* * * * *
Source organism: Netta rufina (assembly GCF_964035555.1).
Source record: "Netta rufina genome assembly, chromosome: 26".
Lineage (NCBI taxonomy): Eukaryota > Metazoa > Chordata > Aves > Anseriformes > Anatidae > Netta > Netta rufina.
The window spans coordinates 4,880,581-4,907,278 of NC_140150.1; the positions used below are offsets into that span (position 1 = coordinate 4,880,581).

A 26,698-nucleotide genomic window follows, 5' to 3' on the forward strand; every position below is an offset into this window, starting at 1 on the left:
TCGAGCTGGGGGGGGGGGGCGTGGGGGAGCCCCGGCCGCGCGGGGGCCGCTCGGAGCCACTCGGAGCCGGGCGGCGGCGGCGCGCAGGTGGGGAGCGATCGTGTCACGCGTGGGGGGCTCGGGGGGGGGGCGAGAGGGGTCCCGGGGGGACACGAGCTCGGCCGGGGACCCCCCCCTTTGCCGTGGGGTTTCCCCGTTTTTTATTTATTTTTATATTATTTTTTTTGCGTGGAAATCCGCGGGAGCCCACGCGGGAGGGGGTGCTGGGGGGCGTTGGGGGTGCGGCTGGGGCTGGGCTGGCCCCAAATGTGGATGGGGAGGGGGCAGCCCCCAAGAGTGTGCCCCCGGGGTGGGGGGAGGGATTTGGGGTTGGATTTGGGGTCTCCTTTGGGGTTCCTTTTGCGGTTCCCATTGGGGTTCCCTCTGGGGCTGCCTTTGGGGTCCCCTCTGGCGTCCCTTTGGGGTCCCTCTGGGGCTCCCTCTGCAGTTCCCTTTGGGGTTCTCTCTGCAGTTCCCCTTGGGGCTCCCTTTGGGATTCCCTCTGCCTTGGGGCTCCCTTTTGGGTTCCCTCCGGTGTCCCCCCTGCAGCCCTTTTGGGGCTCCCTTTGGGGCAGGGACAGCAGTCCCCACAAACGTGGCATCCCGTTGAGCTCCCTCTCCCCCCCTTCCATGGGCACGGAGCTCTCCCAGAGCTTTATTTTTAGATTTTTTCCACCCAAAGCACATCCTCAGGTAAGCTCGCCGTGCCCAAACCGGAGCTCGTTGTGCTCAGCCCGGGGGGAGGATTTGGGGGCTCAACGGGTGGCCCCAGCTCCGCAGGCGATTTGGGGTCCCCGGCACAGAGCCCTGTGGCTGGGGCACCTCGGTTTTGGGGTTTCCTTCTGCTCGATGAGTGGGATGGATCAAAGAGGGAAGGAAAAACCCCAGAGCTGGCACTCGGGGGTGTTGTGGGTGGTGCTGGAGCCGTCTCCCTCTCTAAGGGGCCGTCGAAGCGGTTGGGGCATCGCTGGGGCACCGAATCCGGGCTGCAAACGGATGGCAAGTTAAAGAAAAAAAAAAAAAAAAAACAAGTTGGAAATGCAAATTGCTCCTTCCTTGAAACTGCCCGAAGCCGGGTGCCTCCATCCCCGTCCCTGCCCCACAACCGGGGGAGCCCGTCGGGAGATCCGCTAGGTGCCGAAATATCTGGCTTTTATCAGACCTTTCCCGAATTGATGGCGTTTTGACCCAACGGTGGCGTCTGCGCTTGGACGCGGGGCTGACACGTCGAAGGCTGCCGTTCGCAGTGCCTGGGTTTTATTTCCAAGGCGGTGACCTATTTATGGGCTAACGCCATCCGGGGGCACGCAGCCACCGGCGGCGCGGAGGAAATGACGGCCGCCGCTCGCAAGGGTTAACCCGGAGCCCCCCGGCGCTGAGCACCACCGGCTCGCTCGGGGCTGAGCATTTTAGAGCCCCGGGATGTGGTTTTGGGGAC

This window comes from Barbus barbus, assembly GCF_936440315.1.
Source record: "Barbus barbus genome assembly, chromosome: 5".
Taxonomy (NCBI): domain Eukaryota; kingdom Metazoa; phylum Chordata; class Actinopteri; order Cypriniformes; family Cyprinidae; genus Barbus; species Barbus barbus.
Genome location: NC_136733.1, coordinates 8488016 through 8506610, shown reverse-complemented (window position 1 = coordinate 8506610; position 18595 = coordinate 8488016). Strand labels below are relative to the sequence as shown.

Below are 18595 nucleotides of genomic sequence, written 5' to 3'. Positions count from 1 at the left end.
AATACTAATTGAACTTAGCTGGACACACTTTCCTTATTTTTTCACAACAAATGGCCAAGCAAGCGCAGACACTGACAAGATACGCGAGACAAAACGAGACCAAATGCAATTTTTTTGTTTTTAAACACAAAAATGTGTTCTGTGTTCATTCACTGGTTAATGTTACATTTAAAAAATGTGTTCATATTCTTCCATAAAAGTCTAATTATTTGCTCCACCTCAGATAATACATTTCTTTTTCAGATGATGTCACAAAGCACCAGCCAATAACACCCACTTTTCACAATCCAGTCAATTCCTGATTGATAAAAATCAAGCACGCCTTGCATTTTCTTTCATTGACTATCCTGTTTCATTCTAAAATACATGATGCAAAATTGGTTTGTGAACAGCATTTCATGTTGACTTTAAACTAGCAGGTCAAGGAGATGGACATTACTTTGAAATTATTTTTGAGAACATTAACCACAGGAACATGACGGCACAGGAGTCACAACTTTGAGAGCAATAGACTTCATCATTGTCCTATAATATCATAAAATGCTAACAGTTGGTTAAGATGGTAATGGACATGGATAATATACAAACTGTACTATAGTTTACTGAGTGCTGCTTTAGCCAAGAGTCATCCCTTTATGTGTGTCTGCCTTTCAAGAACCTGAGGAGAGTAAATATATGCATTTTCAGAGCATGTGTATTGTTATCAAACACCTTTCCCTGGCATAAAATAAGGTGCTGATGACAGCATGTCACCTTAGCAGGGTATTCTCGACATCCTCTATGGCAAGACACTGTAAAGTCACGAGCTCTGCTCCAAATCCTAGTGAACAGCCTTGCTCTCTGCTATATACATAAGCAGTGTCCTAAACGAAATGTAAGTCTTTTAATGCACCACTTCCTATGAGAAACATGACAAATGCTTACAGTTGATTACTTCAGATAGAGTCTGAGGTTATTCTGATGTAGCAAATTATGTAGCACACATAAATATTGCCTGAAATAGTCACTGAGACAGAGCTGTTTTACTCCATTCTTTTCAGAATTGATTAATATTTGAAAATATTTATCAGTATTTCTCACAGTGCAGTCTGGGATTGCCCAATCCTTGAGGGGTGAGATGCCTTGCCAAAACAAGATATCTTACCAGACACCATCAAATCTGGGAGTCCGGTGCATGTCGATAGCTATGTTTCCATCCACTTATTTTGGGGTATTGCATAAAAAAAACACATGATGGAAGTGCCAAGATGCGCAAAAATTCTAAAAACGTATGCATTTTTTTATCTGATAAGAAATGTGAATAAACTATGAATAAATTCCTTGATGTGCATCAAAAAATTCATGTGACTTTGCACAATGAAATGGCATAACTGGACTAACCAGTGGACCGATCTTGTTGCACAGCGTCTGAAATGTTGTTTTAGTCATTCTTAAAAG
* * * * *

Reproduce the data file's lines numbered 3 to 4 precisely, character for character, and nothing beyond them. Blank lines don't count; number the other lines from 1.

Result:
Lineage (NCBI taxonomy): Eukaryota > Metazoa > Chordata > Aves > Anseriformes > Anatidae > Netta > Netta rufina.
The window spans coordinates 4,880,581-4,907,278 of NC_140150.1; the positions used below are offsets into that span (position 1 = coordinate 4,880,581).